Q. I have a trademark under an LLC that was closed 6 years ago, trademark is still valid.
A: The question in your case is whether the trademark was registered by the LLC or by you (or someone else), personally--and whether the mark is still in use in interstate commerce. Depending on the situation, the trademark may be assignable to you You should consult a trademark attorney privately to determine whether you have a specific course of action available to you.
Q. "Red White & Due" is trademarked for T-shirts. Can I use the phrase "Red White & Almost Due"?
A: You are asking for specific legal advice with this question, and it is not likely that anyone will respond with any particularity without a retainer agreement and retainer fee. In responding to this question as phrased, an attorney would be creating an attorney-client relationship and subjecting themselves to possible malpractice liability--for no benefit to that attorney. If you are interested in registering a particular trademark and would like to ensure that your proposed mark will not encounter a USPTO office action or opposition to registration and that it does not infringe on another mark, you should consult a trademark attorney to schedule an initial consultation and engage in a private discussion. Many attorneys offer free consultations, some, like myself, by phone or virtually, but more information will be required than what you've provided here. In your case, however, it is important to note that a name or logo identifying the source of goods in interstate commerce is what is protected in trademark registration. A catch-phrase printed on a t-shirt does not do that. The name on the tag of the shirt is what would be registered as a trademark. For example, I might have t-shirt with the word "Splurgle!" printed on the front, but, if that says "Fruit of the Loom," Fruit of the Loom is the registrable mark. That said, the first step in the trademark registration process is a comprehensive clearance search, before any registration application is filed, to ensure that your mark and your brand are unlikely to encounter the sorts of issues mentioned above--or to let you know before committing yourself to an application that it may encounter such obstacles. Many trademark attorneys, including myself, service clients nationwide and not simply locally as trademark as a Federal practice.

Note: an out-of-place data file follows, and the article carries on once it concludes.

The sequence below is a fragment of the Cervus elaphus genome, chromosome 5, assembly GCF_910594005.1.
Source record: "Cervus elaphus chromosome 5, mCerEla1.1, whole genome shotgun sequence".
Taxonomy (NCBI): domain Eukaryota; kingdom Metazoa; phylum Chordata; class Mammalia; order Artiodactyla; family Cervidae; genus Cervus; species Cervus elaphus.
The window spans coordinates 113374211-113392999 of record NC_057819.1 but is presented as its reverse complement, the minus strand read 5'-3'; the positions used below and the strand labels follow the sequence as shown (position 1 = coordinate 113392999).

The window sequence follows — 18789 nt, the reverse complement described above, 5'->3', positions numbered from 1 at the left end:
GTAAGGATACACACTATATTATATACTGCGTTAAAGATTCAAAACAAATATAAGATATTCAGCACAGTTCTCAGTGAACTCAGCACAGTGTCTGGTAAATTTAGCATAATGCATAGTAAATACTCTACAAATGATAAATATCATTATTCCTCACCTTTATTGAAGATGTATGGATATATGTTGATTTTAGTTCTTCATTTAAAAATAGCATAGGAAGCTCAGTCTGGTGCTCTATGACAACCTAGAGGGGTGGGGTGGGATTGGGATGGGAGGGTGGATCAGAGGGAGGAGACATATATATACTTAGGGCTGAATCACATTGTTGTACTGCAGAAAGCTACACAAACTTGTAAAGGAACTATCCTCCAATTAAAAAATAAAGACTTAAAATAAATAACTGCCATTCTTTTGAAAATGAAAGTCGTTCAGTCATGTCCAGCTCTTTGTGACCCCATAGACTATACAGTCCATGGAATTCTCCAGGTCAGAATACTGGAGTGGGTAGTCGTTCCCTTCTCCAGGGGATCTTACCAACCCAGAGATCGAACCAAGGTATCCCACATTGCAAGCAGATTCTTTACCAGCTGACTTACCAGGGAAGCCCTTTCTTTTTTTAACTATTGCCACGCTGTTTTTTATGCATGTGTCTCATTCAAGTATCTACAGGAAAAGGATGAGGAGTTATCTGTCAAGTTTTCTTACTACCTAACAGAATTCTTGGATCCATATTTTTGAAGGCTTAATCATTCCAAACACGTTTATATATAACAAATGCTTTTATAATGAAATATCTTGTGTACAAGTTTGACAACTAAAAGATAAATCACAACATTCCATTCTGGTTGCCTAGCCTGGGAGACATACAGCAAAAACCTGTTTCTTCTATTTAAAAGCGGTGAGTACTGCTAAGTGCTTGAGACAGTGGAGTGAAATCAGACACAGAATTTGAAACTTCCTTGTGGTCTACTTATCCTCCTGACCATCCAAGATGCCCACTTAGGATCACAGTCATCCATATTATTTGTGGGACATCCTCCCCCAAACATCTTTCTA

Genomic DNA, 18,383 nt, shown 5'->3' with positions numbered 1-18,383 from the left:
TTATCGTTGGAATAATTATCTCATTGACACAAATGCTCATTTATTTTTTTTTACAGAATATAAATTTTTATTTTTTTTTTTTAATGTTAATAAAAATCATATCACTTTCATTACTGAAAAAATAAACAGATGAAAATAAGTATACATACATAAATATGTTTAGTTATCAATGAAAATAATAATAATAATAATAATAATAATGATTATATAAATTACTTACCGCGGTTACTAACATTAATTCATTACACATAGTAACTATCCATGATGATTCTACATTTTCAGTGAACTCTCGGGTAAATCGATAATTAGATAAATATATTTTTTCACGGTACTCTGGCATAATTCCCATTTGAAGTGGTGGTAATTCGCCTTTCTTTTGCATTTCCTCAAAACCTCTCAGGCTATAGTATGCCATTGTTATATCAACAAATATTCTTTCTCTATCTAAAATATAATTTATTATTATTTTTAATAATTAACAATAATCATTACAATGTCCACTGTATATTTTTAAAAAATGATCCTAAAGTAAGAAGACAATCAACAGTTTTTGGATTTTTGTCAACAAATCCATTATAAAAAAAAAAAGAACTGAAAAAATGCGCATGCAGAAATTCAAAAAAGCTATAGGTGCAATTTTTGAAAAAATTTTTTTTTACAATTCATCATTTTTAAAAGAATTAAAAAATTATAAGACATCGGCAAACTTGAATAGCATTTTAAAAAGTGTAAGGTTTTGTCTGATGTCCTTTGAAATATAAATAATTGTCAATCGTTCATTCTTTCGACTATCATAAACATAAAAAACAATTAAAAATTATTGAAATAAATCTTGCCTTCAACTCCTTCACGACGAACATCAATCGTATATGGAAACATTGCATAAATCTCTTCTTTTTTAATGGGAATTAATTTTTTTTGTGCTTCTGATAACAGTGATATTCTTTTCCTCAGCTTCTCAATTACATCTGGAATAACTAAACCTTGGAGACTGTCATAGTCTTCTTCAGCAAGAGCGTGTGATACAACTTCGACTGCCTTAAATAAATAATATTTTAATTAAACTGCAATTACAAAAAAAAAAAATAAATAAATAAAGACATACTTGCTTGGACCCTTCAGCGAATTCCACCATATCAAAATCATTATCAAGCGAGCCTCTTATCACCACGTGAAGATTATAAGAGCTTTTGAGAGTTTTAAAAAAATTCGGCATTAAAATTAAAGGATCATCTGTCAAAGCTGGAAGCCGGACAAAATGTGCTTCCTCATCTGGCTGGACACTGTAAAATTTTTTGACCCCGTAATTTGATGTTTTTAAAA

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Contact & Map
Swistak Levine, PC
30833 Northwestern Highway
Suite 120
Farmington Hills, MI 48334
USA
Telephone: (248) 851-8000
Fax: (248) 851-4620